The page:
Let's begin by stipulating that salt's defenders have a point: Some Americans may actually consume too little sodium, a major component of salt. We don't know how many, and there's a dispute about where the dividing line between too little and too much lies, but there are studies suggesting that cutting back too far on salt could actually be unhealthy (http://tiny.cc/…).
But salt's critics also have a point: There's too much sodium in much of the processed food we eat. Processed food accounts for 70% of the nation's sodium consumption. And because Americans eat a lot of processed food, many of us are over-salted -- a problem in a country where nearly a third of the population has high blood pressure. High blood pressure is believed to increase the risk of coronary disease.
The Food and Drug Administration would like to lower the average national daily sodium consumption from 3,400 milligrams to 2,300, but even a 400 milligram reduction would, says the head of the government's Centers for Disease Control and Prevention, mean 34,000 fewer heart attacks and 22,000 fewer strokes each year (http://tiny.cc/…). FDA cites studies estimating that "lowering U.S. sodium intake by about 40% over the next decade could save 500,000 lives and nearly $100 billion in healthcare costs (http://tiny.cc/…)."
To be sure, these numbers should be taken with a grain of you-know-what. Only a few years ago the government counseled daily consumption of just 1,500 milligrams, a level subsequent research indicated was unnecessarily and maybe unsafely low. Still, the FDA is right when it says, "The totality of scientific evidence, as reviewed by many well-respected scientific organizations, continues to support lowering sodium consumption from current levels (http://tiny.cc/…)."
Based on that scientific consensus, and facing a lawsuit from a consumer group (http://tiny.cc/…), FDA has announced new voluntary guidelines for salt in packaged food and restaurant meals. The agency is asking food companies to lower the salt levels in their products a little over the next two years and a lot over the next 10.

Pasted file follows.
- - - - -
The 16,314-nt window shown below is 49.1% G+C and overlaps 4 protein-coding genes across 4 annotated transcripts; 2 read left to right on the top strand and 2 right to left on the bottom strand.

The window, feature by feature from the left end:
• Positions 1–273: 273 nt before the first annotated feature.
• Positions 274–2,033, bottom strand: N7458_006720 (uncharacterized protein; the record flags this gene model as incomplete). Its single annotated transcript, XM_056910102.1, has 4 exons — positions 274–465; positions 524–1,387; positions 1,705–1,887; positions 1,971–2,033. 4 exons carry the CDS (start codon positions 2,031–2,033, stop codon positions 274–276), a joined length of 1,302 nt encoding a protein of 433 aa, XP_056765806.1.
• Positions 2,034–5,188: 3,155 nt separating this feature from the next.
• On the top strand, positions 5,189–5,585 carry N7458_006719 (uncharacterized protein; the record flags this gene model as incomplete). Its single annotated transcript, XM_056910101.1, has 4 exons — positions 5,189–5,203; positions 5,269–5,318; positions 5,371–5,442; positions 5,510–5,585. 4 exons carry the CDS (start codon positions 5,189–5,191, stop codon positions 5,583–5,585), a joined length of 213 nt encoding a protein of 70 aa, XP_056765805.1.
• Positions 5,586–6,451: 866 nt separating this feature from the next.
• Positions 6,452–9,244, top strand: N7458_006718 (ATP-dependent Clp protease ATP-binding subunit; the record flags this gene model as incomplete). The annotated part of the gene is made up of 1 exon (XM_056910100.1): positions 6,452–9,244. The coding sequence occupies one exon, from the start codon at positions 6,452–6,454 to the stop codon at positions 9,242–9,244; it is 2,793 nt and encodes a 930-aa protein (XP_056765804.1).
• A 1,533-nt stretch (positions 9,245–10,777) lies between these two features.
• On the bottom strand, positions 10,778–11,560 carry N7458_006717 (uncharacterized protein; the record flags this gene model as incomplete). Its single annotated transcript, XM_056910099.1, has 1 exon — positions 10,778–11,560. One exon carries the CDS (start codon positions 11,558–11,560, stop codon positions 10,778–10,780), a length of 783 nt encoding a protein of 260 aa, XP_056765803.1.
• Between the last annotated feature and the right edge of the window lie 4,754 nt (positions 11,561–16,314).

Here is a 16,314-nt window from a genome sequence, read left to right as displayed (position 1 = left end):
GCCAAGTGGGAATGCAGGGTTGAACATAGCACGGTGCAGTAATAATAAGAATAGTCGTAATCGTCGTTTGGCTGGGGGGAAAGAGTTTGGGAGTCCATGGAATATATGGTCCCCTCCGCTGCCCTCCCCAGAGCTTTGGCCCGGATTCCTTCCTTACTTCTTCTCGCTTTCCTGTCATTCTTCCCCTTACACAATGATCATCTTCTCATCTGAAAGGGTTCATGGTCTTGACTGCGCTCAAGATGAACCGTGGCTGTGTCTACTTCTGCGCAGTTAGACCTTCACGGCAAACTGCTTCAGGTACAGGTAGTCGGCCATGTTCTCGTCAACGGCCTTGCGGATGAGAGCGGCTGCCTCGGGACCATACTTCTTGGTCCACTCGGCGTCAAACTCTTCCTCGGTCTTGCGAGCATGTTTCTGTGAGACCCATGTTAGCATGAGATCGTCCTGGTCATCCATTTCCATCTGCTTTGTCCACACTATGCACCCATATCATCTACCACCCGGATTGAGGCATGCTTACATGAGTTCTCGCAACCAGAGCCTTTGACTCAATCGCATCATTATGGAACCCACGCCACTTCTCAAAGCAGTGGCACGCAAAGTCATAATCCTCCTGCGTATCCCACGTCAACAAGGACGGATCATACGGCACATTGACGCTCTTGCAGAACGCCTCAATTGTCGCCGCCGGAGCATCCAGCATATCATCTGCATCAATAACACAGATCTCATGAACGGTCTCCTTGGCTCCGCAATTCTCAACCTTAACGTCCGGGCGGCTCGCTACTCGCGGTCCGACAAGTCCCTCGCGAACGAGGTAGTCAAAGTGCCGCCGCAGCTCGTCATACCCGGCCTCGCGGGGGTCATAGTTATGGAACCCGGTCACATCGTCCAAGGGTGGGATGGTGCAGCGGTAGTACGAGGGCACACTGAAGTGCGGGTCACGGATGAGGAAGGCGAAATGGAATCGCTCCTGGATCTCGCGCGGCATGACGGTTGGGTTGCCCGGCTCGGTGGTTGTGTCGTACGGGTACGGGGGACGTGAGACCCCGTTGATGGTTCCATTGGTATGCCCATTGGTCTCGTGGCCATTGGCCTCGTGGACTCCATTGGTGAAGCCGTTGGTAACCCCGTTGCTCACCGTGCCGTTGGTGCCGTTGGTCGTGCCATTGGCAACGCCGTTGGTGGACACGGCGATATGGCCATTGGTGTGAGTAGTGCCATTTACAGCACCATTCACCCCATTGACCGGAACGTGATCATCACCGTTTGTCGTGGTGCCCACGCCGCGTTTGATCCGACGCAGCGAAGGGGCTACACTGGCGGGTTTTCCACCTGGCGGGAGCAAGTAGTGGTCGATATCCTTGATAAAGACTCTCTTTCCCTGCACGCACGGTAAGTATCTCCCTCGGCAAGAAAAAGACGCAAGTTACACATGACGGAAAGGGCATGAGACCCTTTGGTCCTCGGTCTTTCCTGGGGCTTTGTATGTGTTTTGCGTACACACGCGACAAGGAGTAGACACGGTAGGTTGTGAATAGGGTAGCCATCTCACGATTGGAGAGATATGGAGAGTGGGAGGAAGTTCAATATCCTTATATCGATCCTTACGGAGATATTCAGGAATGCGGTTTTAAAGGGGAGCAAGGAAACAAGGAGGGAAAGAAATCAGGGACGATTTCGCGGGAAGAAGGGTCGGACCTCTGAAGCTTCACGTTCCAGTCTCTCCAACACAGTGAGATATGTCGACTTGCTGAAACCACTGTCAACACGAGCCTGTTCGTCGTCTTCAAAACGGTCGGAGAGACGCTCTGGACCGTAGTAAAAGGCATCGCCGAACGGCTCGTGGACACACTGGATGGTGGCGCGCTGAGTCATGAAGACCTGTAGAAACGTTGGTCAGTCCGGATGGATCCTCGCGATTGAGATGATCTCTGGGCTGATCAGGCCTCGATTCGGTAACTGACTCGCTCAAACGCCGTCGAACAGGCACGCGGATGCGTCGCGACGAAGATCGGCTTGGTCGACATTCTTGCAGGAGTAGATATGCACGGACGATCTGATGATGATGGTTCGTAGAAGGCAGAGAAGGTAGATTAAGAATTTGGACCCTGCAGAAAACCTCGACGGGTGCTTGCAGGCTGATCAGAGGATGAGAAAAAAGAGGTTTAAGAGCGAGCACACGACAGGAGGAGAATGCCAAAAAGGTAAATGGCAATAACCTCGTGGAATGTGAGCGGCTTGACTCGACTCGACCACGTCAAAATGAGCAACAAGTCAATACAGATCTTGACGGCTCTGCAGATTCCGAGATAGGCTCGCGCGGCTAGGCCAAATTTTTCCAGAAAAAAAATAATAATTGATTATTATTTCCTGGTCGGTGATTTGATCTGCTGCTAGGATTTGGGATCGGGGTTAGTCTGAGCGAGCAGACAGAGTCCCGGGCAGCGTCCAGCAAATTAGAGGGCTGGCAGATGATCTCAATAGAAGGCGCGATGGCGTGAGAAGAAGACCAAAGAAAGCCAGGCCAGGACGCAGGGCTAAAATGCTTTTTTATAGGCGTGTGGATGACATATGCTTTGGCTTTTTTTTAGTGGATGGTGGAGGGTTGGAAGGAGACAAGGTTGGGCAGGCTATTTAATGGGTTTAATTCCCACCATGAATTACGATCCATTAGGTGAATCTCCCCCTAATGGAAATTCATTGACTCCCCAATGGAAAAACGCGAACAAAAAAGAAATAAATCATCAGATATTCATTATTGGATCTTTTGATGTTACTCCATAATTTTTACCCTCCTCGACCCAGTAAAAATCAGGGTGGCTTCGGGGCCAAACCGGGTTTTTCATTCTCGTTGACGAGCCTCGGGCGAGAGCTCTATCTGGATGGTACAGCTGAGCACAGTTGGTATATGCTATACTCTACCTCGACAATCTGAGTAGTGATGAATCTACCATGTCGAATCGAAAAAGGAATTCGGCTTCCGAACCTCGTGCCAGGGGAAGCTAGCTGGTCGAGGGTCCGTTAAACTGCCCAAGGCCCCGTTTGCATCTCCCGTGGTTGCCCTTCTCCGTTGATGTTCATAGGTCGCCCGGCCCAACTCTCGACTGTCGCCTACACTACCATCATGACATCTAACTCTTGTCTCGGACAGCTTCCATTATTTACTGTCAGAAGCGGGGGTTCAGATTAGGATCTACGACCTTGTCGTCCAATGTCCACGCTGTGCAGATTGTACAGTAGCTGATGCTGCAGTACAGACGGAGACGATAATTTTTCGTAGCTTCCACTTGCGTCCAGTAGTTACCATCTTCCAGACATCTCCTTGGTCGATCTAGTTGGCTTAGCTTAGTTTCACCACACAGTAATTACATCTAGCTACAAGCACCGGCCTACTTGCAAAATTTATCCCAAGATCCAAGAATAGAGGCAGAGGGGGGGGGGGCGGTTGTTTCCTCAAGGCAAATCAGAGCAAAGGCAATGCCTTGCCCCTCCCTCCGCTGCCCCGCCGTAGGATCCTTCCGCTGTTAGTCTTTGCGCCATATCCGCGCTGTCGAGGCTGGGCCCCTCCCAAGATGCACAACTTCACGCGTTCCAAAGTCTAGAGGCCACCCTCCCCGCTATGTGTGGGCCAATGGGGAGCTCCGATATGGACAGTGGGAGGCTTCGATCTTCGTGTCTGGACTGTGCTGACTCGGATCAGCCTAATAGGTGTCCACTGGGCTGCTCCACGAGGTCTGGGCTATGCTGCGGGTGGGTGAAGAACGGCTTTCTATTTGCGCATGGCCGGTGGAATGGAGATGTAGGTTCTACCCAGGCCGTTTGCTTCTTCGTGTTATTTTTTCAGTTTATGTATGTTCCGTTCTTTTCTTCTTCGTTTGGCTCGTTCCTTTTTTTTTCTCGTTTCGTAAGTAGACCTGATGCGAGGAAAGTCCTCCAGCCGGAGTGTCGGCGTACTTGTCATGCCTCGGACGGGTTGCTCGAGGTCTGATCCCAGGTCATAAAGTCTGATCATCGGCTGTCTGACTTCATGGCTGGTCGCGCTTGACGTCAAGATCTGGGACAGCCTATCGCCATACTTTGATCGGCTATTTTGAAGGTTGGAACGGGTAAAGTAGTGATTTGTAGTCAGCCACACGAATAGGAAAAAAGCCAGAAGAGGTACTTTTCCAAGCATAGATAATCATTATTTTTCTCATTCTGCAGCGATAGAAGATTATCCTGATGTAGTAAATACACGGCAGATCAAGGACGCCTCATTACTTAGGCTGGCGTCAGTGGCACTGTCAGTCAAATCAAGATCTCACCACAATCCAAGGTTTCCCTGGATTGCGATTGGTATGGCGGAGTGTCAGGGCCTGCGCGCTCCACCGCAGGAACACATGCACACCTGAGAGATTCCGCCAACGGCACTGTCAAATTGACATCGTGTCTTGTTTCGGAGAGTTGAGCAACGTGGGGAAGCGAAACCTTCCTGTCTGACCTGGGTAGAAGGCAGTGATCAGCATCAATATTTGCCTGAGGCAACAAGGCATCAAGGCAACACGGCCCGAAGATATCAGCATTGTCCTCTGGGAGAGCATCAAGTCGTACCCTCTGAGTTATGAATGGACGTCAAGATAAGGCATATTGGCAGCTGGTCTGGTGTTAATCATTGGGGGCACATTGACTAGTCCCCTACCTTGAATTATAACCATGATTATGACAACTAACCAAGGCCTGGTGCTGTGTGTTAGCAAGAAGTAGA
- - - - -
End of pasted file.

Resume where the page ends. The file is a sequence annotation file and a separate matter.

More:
For example, The Wall Street Journal says the guidelines would reduce the sodium in the country's leading potato chip, Lay's Classic, from 607 milligrams per 100 gram serving to 500 grams in two years, and to 250 grams in 10 years (http://tiny.cc/…).
So is this another instance of heavy-handed over-regulation? Not exactly -- even if some food companies see it that way.
Without question, there's a price to be paid. The Grocery Manufacturers Association estimates it will cost food makers from $500,000 to $700,000 to reformulate a product in line with the FDA's guidelines -- $640 million for the industry as a whole (http://tiny.cc/…).
Food companies worry, too, about tinkering with successful flavor formulas. Americans like the taste of salt. They've grown accustomed to high salt levels in their food. There's an undeniable risk they'll find less salty products less appealing.
For whatever it's worth, I can attest that, over time, it's easy to become accustomed to less salt. My wife and I decided to cut back three decades ago. We leave the salt out of recipes, the saltshaker off the table and most processed food un-bought.
Not long after we first went low-sodium, we began to not miss salt and, indeed, to find many restaurant meals too salty. I still like a little salt on some foods -- French fries and popcorn pop to mind -- but others, like peanut butter, I can only tolerate salt-free.
Healthy-food advocates wanted the FDA to mandate sodium reductions. With studies on both sides of the issue, making the guidelines voluntary was the more sensible course. Food companies will still feel pressured to cut back on salt, but they won't be penalized for failing to hit the FDA's somewhat arbitrary target levels.
Moreover, as the agency itself notes, "Voluntary guidelines provide FDA with greater flexibility to adjust these guidelines as new information becomes available and as the food supply evolves (http://tiny.cc/…)."
A nudge from the government may be all that's needed when an industry is already moving in the desired direction. Companies like Mars Foods and General Mills have cut the salt in their products and committed to further cuts. Grocery-store shelves are full of low-sodium alternatives to popular products. The Grocery Manufacturers Association says between 2002 and 2013 its member companies introduced 6,500 lower-sodium options (http://tiny.cc/…).
Britain set voluntary targets for lower sodium in 2003 and by 2011 sodium intake had fallen 15%. Deaths from stroke and heart attacks fell, too. Other factors may have played a part, of course, but the decline does lend support to what FDA is proposing.
And if another reason for regulators doing something is needed, the saltshaker symbolizes it: Those who need or want more salt can easily add it to their food. Subtracting is harder. Only the food companies can take salt out of packaged food and restaurant meals.
More refined information about the dangers of too much salt -- and too little -- is definitely needed. But on balance, based on what we know today, FDA's call for voluntary reductions in sodium is reasonable. Whatever you think of government regulation generally, this time the regulators seem to have gotten it right.
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